Richard Georg Strauss (11 June 1864 – 8 September 1949) was a German composer, conductor, pianist, and violinist. Considered a leading composer of the late Romantic and early modern eras, he has been described as a successor of Richard Wagner and Franz Liszt. Along with Gustav Mahler, he represents the late flowering of German Romanticism, in which pioneering subtleties of orchestration are combined with an advanced harmonic style.
Strauss’s compositional output began in 1870 when he was just six years old and lasted until his death nearly eighty years later. While his output of works encompasses nearly every type of classical compositional form, Strauss achieved his greatest success with tone poems and operas. His first tone poem to achieve wide acclaim was Don Juan, and this was followed by other lauded works of this kind, including Death and Transfiguration, Till Eulenspiegel’s Merry Pranks, Also sprach Zarathustra, Don Quixote, Ein Heldenleben, Symphonia Domestica, and An Alpine Symphony.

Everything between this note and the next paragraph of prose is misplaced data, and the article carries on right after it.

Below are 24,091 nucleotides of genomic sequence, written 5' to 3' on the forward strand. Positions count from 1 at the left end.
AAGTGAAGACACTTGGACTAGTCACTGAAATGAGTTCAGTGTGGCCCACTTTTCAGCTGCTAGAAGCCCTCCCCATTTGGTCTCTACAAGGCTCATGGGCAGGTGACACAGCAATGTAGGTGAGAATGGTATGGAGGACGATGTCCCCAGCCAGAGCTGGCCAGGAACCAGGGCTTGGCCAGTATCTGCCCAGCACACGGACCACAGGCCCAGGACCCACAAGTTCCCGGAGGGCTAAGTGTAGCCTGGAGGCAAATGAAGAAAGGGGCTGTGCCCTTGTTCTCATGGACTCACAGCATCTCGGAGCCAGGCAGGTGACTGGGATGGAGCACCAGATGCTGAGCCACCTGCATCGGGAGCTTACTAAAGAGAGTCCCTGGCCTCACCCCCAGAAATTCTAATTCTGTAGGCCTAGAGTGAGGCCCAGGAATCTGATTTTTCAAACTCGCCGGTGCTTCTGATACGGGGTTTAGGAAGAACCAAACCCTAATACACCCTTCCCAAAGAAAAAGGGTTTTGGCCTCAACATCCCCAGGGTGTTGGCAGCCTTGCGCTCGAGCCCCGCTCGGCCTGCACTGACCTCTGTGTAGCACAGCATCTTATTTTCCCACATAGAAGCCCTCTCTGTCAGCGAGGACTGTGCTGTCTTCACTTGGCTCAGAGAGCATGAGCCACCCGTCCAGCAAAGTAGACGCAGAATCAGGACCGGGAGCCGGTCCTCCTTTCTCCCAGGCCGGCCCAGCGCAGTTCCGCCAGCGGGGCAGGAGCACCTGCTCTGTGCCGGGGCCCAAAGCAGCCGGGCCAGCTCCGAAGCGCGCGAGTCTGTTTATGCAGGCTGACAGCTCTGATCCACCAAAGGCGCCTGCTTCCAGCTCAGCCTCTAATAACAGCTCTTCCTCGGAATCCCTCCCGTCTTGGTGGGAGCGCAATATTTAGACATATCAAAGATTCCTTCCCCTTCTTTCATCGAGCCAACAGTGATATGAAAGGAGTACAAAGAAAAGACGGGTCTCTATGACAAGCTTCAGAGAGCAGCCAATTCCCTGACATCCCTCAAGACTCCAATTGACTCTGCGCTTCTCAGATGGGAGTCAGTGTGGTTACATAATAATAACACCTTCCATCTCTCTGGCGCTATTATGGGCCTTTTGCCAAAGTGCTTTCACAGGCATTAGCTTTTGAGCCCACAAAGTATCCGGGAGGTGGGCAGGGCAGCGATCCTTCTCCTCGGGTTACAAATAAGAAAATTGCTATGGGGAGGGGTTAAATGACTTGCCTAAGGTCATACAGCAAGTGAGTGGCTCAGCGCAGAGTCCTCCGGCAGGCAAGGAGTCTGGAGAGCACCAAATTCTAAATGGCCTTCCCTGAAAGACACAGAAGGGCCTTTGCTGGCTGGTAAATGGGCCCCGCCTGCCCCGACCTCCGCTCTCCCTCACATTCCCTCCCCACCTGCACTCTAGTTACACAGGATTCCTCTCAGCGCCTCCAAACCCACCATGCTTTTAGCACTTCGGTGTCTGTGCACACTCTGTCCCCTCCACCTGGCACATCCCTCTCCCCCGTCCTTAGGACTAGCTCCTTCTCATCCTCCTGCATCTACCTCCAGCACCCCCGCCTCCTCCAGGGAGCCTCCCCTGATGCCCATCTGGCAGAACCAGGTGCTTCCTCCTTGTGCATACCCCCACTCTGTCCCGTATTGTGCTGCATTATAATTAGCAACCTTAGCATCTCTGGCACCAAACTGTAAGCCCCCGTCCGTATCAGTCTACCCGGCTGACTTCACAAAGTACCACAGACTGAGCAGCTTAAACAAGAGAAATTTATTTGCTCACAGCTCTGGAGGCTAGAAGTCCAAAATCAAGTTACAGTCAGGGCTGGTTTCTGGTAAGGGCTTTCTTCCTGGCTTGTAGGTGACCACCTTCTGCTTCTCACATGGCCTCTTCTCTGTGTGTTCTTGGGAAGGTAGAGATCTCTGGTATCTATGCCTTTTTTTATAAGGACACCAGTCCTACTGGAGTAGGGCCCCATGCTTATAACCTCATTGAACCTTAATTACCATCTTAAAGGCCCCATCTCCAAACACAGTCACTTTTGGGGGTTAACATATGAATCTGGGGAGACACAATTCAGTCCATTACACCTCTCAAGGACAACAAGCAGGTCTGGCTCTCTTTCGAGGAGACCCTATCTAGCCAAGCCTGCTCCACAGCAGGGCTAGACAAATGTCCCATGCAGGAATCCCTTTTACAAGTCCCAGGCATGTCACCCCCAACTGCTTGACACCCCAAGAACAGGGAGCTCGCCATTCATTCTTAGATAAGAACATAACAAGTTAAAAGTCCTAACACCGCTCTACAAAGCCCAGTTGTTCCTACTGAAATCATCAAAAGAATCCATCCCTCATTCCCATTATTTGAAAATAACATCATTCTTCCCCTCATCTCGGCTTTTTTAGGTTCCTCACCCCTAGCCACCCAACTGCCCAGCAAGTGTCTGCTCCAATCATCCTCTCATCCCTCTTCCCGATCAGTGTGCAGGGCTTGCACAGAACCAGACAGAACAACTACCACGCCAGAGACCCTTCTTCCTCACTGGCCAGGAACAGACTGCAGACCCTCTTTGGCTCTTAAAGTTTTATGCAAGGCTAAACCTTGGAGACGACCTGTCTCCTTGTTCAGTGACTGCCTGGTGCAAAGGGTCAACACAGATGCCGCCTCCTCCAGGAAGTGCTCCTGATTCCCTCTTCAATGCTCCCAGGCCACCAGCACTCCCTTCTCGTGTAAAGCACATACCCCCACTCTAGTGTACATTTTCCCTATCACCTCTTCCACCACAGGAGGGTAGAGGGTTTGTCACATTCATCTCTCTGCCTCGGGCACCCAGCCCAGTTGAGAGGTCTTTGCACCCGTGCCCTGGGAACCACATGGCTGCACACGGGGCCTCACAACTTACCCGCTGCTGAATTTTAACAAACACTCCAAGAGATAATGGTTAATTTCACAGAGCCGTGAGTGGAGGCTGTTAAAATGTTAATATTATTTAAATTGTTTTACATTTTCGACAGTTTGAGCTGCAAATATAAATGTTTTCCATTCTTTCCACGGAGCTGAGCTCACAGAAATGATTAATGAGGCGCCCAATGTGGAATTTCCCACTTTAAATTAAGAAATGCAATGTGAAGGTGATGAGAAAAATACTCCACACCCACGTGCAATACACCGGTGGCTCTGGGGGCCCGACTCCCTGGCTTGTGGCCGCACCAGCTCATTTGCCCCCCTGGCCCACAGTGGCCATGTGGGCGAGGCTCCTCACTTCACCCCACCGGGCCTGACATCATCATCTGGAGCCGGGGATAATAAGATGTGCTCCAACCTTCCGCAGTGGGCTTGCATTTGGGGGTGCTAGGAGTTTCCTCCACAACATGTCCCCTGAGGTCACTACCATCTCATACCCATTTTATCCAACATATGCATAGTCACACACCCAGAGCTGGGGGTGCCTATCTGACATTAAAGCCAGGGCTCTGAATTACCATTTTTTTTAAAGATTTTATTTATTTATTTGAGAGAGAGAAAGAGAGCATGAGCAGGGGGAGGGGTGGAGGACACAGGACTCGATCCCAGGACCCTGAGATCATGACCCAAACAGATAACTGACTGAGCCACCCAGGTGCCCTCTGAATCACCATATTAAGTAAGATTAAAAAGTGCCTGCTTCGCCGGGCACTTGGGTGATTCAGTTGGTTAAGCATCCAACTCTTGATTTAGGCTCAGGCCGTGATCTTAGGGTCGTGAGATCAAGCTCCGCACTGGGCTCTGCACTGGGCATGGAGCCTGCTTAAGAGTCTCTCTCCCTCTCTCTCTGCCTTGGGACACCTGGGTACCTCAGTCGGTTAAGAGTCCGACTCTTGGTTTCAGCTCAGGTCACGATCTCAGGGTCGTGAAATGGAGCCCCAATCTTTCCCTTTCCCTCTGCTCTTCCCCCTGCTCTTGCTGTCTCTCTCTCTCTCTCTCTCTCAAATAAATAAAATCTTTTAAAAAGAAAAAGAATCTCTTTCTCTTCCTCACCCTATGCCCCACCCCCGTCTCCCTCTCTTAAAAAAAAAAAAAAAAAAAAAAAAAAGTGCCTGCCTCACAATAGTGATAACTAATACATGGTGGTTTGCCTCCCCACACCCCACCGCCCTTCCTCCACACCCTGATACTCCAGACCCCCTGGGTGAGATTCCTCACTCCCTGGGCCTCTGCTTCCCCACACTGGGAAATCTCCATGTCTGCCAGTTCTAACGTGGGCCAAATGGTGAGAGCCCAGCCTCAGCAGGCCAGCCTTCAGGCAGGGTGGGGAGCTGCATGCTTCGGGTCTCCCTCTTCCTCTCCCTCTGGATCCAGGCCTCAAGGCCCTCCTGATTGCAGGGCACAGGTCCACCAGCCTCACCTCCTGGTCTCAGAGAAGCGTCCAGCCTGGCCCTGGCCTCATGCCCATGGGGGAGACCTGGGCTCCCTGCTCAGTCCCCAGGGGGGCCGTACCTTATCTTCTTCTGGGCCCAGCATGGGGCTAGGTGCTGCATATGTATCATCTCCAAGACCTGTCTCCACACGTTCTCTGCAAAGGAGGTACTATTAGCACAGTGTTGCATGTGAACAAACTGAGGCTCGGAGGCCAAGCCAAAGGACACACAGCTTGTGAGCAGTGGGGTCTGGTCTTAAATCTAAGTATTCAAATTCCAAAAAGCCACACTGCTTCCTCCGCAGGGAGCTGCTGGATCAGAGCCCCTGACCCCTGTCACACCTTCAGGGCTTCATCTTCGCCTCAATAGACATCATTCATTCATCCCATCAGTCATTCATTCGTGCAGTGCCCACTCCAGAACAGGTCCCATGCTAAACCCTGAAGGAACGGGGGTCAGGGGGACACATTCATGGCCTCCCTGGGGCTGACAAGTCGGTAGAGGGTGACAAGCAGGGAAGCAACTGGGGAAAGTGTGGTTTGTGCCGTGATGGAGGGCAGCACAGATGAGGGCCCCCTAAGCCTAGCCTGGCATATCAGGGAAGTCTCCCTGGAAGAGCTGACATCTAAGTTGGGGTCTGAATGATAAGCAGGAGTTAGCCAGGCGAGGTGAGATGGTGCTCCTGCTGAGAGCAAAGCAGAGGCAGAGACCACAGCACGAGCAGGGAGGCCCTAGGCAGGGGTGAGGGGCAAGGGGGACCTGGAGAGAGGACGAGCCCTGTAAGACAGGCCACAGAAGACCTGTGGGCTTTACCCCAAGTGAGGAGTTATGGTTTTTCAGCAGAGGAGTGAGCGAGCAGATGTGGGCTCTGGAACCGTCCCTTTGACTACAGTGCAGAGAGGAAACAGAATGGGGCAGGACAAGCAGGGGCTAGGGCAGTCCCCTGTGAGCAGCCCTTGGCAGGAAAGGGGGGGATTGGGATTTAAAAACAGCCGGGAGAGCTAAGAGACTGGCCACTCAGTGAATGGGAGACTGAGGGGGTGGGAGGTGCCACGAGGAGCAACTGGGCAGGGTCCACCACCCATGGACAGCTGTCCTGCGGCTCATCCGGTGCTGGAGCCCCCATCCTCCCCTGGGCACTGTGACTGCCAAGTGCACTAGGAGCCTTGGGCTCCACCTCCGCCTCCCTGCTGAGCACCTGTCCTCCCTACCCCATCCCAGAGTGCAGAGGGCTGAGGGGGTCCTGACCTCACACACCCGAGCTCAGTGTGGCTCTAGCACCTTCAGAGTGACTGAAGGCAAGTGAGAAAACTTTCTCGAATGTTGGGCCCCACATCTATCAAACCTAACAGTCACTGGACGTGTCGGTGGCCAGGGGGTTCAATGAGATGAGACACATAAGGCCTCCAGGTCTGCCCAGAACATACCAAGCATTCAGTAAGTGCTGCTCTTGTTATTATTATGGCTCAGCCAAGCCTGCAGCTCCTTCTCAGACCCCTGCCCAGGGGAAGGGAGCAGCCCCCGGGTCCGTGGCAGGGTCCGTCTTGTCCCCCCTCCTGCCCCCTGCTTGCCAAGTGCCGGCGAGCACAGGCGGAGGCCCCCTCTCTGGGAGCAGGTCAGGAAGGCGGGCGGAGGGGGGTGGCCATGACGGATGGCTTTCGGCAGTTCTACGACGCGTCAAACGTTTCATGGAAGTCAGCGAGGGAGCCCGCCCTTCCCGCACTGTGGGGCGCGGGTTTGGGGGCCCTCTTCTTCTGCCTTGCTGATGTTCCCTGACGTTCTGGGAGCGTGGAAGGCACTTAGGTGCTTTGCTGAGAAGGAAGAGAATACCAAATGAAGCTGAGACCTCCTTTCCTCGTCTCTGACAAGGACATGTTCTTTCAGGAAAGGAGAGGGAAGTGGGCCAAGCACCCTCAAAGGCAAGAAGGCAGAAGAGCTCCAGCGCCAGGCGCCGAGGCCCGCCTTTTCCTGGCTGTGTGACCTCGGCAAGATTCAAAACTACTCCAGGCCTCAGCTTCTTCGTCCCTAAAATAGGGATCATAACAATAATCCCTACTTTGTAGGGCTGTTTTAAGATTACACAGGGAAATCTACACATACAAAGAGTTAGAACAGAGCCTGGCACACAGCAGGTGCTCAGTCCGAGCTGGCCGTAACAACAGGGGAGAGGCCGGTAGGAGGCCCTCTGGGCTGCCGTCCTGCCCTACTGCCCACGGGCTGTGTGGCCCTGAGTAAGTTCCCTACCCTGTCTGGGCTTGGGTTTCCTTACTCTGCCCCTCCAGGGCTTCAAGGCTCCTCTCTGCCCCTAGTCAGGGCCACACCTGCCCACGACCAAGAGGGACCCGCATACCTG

His first opera to achieve international fame was Salome which used a libretto by Hedwig Lachmann that was a German translation of the French play Salomé by Oscar Wilde. This was followed by several critically acclaimed operas with librettist Hugo von Hofmannsthal: Elektra, Der Rosenkavalier, Ariadne auf Naxos, Die Frau ohne Schatten, Die ägyptische Helena, and Arabella. His last operas, Daphne, Friedenstag, Die Liebe der Danae and Capriccio used libretti written by Joseph Gregor, the Viennese theatre historian. Other well-known works by Strauss include two symphonies, lieder (especially the Four Last Songs), the Violin Concerto in D minor, the Horn Concerto No. 1, Horn Concerto No. 2, his Oboe Concerto and other instrumental works such as Metamorphosen.